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Government “split” over homophobic incitement law

PinkNews Staff Writer November 26, 2007

The government’s chief law officer does not support a new offence of incitement to hatred on the grounds of sexual orientation, according to a report in The Times.

Baroness Scotland, the Attorney General, has privately clashed with Justice Secretary Jack Straw over the proposals, which form part of the Criminal Justice and Immigration Bill which is before Parliament.

The Times reports that Baroness Scotland is concerned the homophobic incitement proposals will be blocked or watered down by the House of Lords, and she believes that existing legislation is sufficient to deal with the problem.

In an interview with published today, Justice minister Maria Eagle defended the proposed new law.

“There is existing legislation about violence against individuals, provisions within the current law that will enable the Criminal Justice System to take a dimmer view of those who get engaged in violence against an individual because of their sexuality,” she said.

“If you go and attack someone because they are gay then that is an aggravating feature of the violence offence. That’s true.

“But I think that the evidence that Stonewall gave to the public bill committee got to the point on this.

“Because there is no incitement provision at the minute, there is a gap.

“If you go around inciting hatred against a group of people or an undefined group of people on the grounds of their sexuality, that isn’t against the law. We think it should be.”

Gay equality organisation Stonewall has been lobbying for a new offence of homophobic incitement.

In evidence to a committee of MPs last month Stonewall chief executive Ben Summerskill quoted extensively from the homophobic lyrics of dancehall star Beenie Man and others to demonstrate the nature of their comments about gay men and lesbians.

MPs were confronted with the words “motherfucker,” “pussy-sucker” and “batty-fucker” during his testimony, along with excerpts from BNP leaflets claiming the government were trying to “legalise child sex” by equalising the age of consent.

Tory MP David Burrowes asked if there were examples or evidence of rap lyrics leading to criminal offences by those who have heard them.

Mr Summerskill explained:

“That is, of course, the key issue in incitement. The level of offence that incitement to racial hatred captures is that in which incitement is directed against a community as a whole rather than an individual – in which I do not say that someone should attack you, but suggest that they should attack anyone who happens to be like you.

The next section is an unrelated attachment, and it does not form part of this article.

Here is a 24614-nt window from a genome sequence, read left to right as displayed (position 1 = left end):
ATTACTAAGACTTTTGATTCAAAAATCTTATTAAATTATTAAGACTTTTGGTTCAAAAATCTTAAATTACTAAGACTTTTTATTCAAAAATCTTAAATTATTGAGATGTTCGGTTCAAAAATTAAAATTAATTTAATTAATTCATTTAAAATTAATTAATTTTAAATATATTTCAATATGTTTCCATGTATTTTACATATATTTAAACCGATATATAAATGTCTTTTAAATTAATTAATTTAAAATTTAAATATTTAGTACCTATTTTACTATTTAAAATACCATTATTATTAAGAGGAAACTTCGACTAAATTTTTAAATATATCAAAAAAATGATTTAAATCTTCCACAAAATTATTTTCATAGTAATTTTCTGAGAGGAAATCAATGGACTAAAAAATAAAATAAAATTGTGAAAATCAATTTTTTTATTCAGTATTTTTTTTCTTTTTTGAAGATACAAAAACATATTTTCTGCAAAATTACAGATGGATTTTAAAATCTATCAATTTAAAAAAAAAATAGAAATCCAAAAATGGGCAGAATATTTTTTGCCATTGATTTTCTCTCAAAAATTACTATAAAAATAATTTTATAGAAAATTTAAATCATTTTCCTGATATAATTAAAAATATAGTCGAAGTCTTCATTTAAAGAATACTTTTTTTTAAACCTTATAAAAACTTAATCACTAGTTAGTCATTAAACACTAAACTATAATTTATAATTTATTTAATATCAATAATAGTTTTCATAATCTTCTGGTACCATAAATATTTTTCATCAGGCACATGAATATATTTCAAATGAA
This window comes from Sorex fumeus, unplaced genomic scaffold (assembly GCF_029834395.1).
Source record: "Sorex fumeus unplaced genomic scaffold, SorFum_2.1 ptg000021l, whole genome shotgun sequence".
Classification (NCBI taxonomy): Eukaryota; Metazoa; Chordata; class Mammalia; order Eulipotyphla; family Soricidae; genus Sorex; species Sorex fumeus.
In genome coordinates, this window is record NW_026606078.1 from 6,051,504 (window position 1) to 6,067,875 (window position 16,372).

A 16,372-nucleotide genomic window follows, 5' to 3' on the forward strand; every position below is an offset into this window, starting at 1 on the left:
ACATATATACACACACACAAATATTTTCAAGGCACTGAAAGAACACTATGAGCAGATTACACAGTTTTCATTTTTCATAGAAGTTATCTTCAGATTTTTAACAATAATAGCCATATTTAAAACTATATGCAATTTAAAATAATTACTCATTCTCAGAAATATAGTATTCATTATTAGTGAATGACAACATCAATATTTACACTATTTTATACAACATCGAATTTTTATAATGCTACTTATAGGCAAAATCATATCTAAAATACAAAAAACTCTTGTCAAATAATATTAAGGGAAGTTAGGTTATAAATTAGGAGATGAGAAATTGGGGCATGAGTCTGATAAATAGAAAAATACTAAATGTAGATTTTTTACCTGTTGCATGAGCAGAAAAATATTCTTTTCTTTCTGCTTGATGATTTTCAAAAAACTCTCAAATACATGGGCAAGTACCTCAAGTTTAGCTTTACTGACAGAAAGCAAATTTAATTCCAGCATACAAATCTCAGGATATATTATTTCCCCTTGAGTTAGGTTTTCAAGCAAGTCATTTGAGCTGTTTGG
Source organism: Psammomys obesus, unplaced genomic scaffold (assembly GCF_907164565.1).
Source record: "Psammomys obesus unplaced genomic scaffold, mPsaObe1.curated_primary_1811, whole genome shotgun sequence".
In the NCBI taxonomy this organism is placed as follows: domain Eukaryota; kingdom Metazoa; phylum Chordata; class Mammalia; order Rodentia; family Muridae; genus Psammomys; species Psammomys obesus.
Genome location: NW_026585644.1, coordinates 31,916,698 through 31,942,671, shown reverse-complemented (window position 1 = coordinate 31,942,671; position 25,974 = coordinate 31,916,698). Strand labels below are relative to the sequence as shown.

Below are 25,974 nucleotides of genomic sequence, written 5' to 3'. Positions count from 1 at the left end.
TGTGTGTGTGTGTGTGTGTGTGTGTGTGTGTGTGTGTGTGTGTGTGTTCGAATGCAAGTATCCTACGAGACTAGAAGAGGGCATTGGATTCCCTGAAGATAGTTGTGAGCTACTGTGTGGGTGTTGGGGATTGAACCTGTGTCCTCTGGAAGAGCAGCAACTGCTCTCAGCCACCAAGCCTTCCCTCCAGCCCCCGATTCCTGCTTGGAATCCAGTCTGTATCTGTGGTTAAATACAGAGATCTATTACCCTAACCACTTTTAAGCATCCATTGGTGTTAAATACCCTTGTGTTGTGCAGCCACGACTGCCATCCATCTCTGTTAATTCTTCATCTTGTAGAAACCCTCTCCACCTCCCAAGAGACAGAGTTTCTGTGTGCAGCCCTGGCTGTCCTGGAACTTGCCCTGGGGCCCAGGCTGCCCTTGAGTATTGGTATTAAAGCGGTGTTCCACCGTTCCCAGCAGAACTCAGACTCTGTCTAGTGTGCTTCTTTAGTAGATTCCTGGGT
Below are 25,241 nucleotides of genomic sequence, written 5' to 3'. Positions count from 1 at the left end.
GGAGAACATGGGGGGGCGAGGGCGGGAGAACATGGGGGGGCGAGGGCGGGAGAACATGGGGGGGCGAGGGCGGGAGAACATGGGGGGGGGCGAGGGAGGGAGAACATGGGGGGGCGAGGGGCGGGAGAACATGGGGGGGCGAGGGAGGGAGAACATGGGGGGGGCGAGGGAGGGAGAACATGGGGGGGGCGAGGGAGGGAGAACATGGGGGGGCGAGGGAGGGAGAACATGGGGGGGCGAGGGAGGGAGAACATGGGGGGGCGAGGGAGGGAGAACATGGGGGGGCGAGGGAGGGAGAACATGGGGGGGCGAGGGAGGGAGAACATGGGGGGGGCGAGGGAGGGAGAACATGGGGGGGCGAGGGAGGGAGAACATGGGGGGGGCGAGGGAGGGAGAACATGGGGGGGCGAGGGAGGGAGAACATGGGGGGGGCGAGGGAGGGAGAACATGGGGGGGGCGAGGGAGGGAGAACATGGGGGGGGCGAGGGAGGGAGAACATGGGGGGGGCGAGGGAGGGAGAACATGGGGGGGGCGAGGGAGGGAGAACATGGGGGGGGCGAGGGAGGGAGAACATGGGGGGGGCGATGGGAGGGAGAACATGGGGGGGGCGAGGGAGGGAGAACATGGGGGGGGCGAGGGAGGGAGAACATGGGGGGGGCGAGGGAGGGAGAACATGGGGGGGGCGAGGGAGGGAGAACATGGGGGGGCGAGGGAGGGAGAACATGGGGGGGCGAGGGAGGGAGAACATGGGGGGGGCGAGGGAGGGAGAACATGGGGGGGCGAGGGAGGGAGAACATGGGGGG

“As for the context in which these lyrics and leaflets are distributed, in this instance, the Crown Prosecution Service confirmed for us last Friday that in the past two years there has been a 167% rise in the number of convictions secured for offences with a homophobic element.

“That is not what is sometimes characterised as cranky complaints, or cases that might not have resulted in a conviction; that is 600 offences.”

He went on to say that the Home Office acknowledges that the vast majority of cases of homophobic violence in this country may not be reported and noted that the second anniversary of the homophobic murder of Jody Dobrowski on Clapham Common has recently passed.

Some prominent gay people have objected to the law.

The Times journalist Mathew Parris asked if homophobic insults were to become unlawful, “why should we remain free to sneer, in ways inciting hatred, at a person’s being Welsh, or Irish?

“Lines of absolute principle are hard to draw,” he added, “but some groups may be so weak and fragile as to need the law’s protection from hateful speech. I’d like to think we gays are no longer among them.”

In The Independent, Johann Hari commented that while the views of Richard Littlejohn and Sir Iqbal Sacranie are the kind that might “encourage thugs who are likely to bottle somebody on a Saturday night,” it is better to meet their views in open debate.

“Gay people need to be confident enough to know that our arguments are so strong that they will win in any free, open exchange of views,” he said.

Peter Tatchell, writing on The Guardian website, said:

“Introducing legislation prohibiting the incitement of homophobic hatred seems a bit amiss when already-existing laws are not being enforced.

“All incitements to hatred should be treated with the same zero tolerance. But not, in my opinion, by means of criminal sanctions.”

Baroness Scotland is scheduled to attend an event this evening in support of LGBT History Month.

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